RIP: Nick Ashford

Posted August 23, 2011 by J Matthew Cobb in News

Legendary Motown songwriter and R&B performer dies at the age of 70

Nickolas Ashford, one-half of one of R&B’s greatest songwriting teams, succubmed to throat cancer at the age of 70.

Ashford died in a New York City hospital, said Liz Rosenberg, who also was Ashford’s longtime friend. He had been suffering from throat cancer and had undergone radiation treatment, she said.

Ashford along with his longtime writing partner and wife Valerie Simpson carved out dozens of gold records for the pantheons at Motown. After scoring a No. 1 R&B hit with Ray Charles (“Let’s Go Get Stoned”) in 1965, the duo migrated to  Motown, where their writing assignments increased after scoring back-to-back hits for darling singing duo Marvin Gaye & Tammi Terrell. “Your Precious Love,” “Ain’t No Mountain High Enough,” “Ain’t Nothing Like The Real Thing,” “You’re All I Need To Get By” and “If This World Were Mine” were just some of the songs that blossomed from their Gaye & Terrell sessions. The desire to become solo artists emerged as their hit formula continued on other Motown acts including Diana Ross & the Supremes, Martha Reeves & the Vandellas and the Temptations. Aretha Franklin picked up “You’re All I Need To Get By” in 1971, releasing it as a single and turning it into pop gold – going to number 19. Valerie Simpson managed to record a few tracks with Motown, even scoring a Top 30 R&B hit with “Silly Wasn’t I” for Motown in 1972, but thir fortunes as solo acts slowly faded into nothingness.

After marrying in 1974, the duo scored a record deal with Warner Bros. Records, releasing their debut album Gimmie Something Real. By the time 1978 rolled around, their songwriting formula incorporated the sparkly disco flavor of the time and it proved to be extremely profitable for them. “‘Don’t Cost You Nothin'” soared to No. 10 R&B and “It Seems To Hang On” flew to No. 2 R&B. During their hot period (1978-1980), Ashford & Simpson had recorded a generous selection of ballads like the No. 12 R&B hit “Is It Still Good To Ya” (Teddy Pendergrass also re-recorded on his 1980 TP album) and disco classics like “Found A Cure.” During this time, Ashford & Simpson took advantage of their ace card by writing and producing for other artists including Chaka Khan (“I’m Every Woman,” “Clouds”), Gladys Knight & the Pips (“I Will Fight,” “Landlord,” “Bourgie Bourgie”) and Quincy Jones (“Stuff Like That”). In 1993, Whitney Houston reworked and updated “I’m Every Woman” on the best-selling Bodyguard soundtrack, peaking at number four pop and number one on the Hot Dance/Club Play charts.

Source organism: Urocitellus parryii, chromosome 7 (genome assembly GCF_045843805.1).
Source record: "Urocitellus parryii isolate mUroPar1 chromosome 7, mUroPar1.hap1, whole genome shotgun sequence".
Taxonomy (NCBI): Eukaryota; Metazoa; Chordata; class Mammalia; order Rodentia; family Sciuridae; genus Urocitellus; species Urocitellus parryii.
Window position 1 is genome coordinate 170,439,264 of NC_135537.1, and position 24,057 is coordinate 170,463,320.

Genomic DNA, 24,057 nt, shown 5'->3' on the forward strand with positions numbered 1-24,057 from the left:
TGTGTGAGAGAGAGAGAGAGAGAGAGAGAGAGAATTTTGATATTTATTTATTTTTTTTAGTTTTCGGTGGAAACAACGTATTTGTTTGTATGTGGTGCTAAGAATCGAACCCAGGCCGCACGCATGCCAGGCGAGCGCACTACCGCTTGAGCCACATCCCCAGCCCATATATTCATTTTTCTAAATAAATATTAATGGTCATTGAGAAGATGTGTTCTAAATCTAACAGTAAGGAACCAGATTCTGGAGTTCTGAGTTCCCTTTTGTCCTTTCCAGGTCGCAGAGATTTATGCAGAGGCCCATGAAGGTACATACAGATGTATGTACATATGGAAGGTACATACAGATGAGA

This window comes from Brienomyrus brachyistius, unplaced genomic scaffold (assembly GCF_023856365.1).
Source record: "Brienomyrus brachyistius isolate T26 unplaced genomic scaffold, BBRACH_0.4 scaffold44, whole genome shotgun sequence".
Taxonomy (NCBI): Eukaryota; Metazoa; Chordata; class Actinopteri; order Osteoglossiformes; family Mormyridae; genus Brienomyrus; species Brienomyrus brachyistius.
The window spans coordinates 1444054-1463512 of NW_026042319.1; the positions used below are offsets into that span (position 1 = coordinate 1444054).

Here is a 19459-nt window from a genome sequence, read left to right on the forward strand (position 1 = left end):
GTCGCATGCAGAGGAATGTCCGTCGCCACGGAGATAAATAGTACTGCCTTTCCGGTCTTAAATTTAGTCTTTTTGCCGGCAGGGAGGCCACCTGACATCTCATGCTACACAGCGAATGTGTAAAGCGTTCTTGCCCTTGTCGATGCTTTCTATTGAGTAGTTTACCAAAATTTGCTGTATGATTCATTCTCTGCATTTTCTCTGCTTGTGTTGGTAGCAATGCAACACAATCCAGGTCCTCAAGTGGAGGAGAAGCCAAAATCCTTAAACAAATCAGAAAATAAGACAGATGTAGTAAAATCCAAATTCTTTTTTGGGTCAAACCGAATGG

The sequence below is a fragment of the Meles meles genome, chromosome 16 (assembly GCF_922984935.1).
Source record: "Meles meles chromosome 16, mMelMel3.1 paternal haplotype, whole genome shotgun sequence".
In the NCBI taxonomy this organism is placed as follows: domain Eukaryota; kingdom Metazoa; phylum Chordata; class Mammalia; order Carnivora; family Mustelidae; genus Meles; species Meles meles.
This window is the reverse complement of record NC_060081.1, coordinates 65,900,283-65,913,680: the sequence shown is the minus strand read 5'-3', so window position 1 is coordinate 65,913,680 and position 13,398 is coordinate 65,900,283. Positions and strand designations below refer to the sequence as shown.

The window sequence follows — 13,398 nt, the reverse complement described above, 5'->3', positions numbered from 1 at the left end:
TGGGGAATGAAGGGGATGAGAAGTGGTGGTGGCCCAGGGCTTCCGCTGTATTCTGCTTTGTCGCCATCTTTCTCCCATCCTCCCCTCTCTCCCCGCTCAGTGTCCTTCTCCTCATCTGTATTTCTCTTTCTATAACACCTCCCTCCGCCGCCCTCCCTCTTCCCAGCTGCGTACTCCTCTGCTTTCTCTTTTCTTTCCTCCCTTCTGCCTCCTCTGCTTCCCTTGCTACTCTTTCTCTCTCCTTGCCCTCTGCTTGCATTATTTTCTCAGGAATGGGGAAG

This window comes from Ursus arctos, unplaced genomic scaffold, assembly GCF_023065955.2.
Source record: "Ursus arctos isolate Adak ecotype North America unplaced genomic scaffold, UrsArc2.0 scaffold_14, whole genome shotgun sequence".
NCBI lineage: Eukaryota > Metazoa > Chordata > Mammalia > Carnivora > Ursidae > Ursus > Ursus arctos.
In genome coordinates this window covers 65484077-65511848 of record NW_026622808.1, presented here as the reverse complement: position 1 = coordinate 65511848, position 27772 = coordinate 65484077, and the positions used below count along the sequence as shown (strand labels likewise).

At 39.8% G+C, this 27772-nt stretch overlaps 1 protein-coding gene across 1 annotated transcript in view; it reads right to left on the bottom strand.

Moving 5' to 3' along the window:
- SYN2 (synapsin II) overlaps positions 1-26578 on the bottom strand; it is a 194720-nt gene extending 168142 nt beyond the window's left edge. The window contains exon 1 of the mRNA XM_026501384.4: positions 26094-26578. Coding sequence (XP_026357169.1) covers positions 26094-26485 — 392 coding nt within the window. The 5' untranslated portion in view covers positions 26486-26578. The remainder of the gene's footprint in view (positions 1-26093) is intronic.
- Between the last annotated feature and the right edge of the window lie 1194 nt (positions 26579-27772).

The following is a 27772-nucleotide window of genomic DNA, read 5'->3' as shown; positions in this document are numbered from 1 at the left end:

Although pop radio didn’t reward them with the same favor as their Motown glory years, Ashford & Simpson managed to score a Top 20 pop smash with “Solid” in 1984.

Nick Ashford’s presence and vocal abilities always seemed miles apart from his predecessors and fellow contemporaries. On album covers, Ashford stole snapshots using the seductive spark of his dreamy eyes while showing off his chiesled physique and silky long hair. He even pushed the envelope by going for ambitious poses with his wife Valerie on album covers like Is It Still Good To Ya and Send It.  The covers never materialized with the reputation of The Ohio Players’ album covers, but the sex appeal usually appeared saucy. Vocally, Ashford would crescendo beyond its Little Richard swoops into an emotional Sylvester-esque falsetto. Simpson’s voice would swoon with the orgasmic romantics of Prince – from sexual moans to sweet ear whispers (evidenced best on “Is It Still Good To Ya” and “It Seems To Hang On”). When he paired up with his wife Valerie and attacked gospel-tinged choruses on songs like 1978’s “Found A Cure” and 1989’s “Cookies & Cake,” the two increased their volume to the point where they would sounded like a full-voice church choir working on background duties. No other R&B male singer while in performance matched the type of musicality and gusto Nick Ashford had. It usually seemed breathtaking and always felt rare.

In recent years, Nick Ashford continued to tour and perform with his wife Valerie, while also opening their own music hub in New York City called The Sugar Bar. The small, intimate venue attracted legions of music lovers and fellow friends due to its popular open mic nights. Big names like Cyndi Lauper, Patti LaBelle, Freddie Jackson, Queen Latifah and Ann Nesby would stop by and wreck the place with their standards, usually performing with the songwriting duo.

Ashford leaves behind his wife of 38 years Valerie and two daughters.

About the Author

J Matthew Cobb

Managing editor of HiFi Magazine


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